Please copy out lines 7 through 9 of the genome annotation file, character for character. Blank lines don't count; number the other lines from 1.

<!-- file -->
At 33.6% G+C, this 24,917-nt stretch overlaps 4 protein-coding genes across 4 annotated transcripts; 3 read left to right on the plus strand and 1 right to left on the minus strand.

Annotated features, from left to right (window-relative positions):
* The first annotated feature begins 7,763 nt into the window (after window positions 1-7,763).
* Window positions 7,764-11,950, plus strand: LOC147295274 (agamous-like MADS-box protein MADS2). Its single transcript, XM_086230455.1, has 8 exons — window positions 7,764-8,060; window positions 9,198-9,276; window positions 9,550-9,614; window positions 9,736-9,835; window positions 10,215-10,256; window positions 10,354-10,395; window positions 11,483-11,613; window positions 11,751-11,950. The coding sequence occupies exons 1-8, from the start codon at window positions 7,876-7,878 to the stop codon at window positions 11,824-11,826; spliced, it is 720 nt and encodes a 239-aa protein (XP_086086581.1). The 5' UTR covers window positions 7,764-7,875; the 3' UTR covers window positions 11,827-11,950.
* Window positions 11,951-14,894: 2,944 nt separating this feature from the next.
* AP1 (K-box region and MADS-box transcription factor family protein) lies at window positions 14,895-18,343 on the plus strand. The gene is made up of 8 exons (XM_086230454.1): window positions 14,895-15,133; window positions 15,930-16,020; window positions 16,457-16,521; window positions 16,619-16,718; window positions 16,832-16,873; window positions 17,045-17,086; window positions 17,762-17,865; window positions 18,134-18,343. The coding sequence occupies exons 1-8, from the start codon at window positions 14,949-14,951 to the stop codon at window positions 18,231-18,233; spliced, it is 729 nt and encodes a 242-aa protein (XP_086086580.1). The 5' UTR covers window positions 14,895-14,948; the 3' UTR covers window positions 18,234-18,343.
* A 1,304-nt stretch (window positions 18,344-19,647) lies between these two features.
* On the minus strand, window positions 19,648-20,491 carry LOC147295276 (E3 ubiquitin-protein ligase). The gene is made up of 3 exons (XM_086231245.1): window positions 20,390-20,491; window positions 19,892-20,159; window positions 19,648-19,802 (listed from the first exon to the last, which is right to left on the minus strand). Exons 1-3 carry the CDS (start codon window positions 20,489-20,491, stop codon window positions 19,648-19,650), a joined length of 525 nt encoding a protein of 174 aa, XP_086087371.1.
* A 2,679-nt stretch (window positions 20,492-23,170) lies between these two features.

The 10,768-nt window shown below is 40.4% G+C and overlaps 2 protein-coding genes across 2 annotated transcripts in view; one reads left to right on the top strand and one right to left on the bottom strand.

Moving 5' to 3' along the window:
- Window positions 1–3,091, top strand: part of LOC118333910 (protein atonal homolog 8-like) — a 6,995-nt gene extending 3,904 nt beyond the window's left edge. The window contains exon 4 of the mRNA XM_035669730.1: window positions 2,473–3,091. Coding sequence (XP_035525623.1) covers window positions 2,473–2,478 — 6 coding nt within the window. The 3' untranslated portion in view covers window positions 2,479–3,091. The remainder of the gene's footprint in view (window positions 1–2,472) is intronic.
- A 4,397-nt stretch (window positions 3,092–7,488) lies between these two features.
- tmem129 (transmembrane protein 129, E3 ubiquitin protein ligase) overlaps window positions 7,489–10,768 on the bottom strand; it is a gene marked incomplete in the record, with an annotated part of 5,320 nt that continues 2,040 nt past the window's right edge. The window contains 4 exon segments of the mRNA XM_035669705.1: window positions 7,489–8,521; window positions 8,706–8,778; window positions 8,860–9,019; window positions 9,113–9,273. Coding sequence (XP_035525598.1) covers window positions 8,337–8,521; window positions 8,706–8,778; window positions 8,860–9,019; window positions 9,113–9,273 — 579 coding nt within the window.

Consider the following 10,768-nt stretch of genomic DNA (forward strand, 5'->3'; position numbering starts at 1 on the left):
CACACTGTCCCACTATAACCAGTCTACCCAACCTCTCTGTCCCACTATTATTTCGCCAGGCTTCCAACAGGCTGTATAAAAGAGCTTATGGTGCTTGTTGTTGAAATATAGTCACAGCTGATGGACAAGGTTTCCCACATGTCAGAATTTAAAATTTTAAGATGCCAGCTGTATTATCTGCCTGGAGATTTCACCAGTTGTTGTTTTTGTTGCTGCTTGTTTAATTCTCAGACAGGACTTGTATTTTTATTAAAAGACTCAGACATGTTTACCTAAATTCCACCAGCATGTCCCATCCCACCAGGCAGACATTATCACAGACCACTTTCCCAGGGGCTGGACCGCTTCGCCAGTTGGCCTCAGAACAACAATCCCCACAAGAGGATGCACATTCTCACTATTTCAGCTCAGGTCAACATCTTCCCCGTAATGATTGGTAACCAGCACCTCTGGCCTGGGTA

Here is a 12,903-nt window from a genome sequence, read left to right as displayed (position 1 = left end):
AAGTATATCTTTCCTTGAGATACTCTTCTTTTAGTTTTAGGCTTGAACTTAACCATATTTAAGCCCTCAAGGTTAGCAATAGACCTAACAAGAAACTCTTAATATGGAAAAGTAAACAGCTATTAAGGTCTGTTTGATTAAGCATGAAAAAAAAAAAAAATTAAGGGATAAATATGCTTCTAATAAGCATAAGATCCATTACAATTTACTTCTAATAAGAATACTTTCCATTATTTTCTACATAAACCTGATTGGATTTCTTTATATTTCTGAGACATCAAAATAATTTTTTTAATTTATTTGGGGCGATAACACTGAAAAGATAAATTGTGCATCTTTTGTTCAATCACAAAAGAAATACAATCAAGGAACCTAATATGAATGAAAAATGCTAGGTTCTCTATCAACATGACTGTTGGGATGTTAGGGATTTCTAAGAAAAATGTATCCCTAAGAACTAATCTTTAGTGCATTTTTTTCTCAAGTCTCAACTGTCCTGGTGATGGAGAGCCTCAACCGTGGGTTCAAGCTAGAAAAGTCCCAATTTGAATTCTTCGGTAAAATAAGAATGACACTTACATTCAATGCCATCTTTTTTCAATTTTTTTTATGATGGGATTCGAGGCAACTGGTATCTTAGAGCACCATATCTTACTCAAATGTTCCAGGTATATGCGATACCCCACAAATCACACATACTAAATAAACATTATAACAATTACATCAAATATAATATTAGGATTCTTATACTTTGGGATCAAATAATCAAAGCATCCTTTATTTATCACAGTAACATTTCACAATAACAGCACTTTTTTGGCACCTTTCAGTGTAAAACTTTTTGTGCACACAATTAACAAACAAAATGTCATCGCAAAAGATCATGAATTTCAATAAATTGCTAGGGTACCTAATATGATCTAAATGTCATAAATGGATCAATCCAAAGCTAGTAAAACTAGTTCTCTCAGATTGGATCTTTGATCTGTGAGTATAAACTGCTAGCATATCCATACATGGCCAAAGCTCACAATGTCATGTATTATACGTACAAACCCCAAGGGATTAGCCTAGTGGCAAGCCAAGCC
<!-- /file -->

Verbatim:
* A 1,304-nt stretch (window positions 18,344-19,647) lies between these two features.
* On the minus strand, window positions 19,648-20,491 carry LOC147295276 (E3 ubiquitin-protein ligase). The gene is made up of 3 exons (XM_086231245.1): window positions 20,390-20,491; window positions 19,892-20,159; window positions 19,648-19,802 (listed from the first exon to the last, which is right to left on the minus strand). Exons 1-3 carry the CDS (start codon window positions 20,489-20,491, stop codon window positions 19,648-19,650), a joined length of 525 nt encoding a protein of 174 aa, XP_086087371.1.
* A 2,679-nt stretch (window positions 20,492-23,170) lies between these two features.